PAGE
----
Bronx elected officials and community members at the corner of Hillman Avenue and Van Cortlandt Park South honored a late musician with a street co-naming ceremony on Friday, November 11.
In recognition of late Bronx Arts Ensemble founder, William J. Scribner, Councilman Andy Cohen and Assemblyman Jeffrey Dinowitz, unveiled ‘William J. Scribner Way,’ followed by a musical performance of Ludwig Van Beethoven.
Scribner, who was also known as ‘Bill,’ passed away in September 2016. He was a world-class bassoonist and performed as a principal with the American Symphony Orchestra, Long Island Philharmonic, and the Brooklyn Philharmonic, to name a few.
Scribner’s legacy, the Bronx Arts Ensemble, located at 80 Van Cortlandt Park South, Suite 7D-1, was established in 1972, where acclaimed performance musicians presented over 100 concerts a year.
In 1993, BAE launched the arts-in-education program in over 40 schools in the borough and beyond with instruction in music, drama, dance, visual arts, capoeira, drumming and more.
The BAE continues to develop and integrate its core programs impacting new audiences and building a Bronx family.
Scribner was remembered for his dedication to provide free or low-cost concerts for citizens of the Bronx.
“I knew Bill for almost 25 years or more, and he brought so much to this community and to the people of the Bronx,” said Dinowitz. “I always say ‘you don’t have to go to that island below us to see great performances or hear beautiful music, when it’s right here in the Bronx’…It’s so fitting that we have this sign up here because when people walk by they’ll see Bill’s name and remember what he did for us.’”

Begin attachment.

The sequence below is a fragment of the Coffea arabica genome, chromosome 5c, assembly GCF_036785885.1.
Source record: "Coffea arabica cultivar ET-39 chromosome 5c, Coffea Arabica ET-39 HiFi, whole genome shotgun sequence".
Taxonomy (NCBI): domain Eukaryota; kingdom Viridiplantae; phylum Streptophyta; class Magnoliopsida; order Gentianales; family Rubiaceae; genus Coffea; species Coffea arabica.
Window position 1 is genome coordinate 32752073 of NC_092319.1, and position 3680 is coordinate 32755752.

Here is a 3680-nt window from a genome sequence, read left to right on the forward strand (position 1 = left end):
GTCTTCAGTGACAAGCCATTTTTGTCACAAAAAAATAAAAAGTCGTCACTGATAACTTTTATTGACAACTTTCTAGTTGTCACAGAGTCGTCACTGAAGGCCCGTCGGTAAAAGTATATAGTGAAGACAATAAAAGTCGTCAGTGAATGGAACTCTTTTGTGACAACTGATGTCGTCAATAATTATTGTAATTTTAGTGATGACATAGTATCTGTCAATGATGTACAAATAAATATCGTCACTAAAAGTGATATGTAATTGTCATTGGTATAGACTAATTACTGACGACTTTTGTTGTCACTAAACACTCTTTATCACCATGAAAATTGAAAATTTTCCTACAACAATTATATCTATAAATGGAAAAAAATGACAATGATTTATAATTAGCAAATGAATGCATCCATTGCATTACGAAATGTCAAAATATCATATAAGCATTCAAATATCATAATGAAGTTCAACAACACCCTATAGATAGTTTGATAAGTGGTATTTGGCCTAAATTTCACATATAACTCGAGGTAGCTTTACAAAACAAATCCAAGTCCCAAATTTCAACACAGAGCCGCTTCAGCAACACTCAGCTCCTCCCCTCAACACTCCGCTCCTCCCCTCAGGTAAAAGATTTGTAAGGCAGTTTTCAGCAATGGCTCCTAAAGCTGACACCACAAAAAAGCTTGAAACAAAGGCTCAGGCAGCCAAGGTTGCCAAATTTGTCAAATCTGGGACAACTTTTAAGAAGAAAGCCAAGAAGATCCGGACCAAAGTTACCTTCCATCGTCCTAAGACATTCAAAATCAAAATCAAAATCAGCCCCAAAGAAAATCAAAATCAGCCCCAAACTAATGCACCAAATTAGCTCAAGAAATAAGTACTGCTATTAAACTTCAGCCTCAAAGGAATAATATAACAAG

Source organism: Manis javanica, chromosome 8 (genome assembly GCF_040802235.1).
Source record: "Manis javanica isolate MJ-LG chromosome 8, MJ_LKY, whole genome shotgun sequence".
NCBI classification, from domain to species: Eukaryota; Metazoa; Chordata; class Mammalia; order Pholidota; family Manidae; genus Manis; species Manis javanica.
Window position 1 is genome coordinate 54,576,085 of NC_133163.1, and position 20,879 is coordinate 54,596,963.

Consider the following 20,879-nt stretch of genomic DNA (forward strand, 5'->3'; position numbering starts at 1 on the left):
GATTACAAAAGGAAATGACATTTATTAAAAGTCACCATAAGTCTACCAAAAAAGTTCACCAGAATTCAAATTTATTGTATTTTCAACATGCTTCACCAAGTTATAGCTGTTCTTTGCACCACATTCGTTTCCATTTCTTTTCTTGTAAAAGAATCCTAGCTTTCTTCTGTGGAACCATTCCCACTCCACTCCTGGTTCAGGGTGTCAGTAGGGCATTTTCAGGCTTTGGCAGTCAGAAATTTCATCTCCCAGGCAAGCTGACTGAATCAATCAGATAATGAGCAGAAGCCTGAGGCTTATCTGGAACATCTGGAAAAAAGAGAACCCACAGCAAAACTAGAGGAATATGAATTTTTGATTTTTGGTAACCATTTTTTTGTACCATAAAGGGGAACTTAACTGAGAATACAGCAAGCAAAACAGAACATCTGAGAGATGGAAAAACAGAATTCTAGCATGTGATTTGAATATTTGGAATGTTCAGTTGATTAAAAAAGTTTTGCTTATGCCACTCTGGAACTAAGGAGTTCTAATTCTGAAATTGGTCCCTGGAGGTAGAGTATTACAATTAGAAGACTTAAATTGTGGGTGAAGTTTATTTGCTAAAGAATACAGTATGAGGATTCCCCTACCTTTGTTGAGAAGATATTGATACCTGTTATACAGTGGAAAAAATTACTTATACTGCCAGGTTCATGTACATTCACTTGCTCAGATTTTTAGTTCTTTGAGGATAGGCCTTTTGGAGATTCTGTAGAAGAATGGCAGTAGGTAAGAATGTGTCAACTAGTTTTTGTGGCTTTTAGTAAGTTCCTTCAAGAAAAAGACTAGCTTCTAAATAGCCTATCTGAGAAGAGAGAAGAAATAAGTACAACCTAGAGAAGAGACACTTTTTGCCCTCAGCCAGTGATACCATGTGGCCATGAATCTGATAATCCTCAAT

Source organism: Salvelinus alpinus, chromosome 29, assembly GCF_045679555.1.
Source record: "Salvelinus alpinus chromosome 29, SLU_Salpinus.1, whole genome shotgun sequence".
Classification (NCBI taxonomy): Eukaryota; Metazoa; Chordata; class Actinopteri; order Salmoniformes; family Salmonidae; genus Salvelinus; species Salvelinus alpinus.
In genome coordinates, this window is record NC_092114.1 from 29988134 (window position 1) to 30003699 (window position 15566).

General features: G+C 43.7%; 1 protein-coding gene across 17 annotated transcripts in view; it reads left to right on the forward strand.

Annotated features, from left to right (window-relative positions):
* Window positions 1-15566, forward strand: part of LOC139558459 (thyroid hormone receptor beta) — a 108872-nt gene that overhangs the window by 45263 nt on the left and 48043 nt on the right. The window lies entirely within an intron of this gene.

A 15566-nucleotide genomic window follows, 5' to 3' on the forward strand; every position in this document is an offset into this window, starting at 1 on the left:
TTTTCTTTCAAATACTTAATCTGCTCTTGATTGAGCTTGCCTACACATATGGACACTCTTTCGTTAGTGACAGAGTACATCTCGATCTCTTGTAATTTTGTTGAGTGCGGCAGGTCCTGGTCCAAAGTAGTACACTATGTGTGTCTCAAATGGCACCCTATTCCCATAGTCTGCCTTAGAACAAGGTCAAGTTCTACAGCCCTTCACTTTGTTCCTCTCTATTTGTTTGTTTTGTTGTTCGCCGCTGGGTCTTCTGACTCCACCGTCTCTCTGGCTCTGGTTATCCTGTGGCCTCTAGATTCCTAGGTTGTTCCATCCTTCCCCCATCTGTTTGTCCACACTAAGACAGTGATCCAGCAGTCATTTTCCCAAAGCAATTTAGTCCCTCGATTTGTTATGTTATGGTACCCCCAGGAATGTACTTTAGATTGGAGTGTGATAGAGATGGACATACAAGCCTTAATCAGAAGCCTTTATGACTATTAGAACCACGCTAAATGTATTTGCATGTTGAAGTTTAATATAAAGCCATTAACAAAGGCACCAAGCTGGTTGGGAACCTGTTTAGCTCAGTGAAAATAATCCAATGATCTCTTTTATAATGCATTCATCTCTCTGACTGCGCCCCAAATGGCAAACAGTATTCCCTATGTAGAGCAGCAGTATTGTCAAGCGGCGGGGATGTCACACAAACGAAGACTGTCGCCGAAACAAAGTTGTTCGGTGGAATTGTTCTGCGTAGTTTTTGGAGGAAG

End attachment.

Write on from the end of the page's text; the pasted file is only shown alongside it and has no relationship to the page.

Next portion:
Cohen added, “It’s a modest honor that really reflects Bill’s hard work and commitment in the community and it’s a great acknowledgement.”
The proposal to co-name Hillman Avenue ‘William J. Scribner Way’ was announced two years ago, according to BAE board chair, Robert Fanuzzi, who thanked Community Board 8 and City Council officials for approving the proposal.
“It’s wonderful to see a great turnout for an artist, because often it’s the artist who gets overlooked but here an artist really helped rebuild the Bronx,” Fanuzzi said. “It’s a great honor because it’s an organization that really helps every corner, every neighborhood of the Bronx.”
Scribner’s family members expressed gratitude and joy at the sight of the street sign with on-lookers.
“I’m absolutely honored. I never saw this coming,” said Scribner’s son, Andrew. “It’s wonderful that he had the gift of music and got to share it with many people…it’s inspiring to see someone with that much of a passion for his profession that has permeated everyone around him. It’s tremendous.”
For Scribner’s first wife, Louise Scribner, and his widow, Marsha Heller, the ceremony was an inspiring delight.
“I’m just thrilled. It’s so well deserved and I am just so happy that it happened and so many people came to see it and (hear the) wonderful words (that) were spoken. The whole family is thrilled,” Heller said.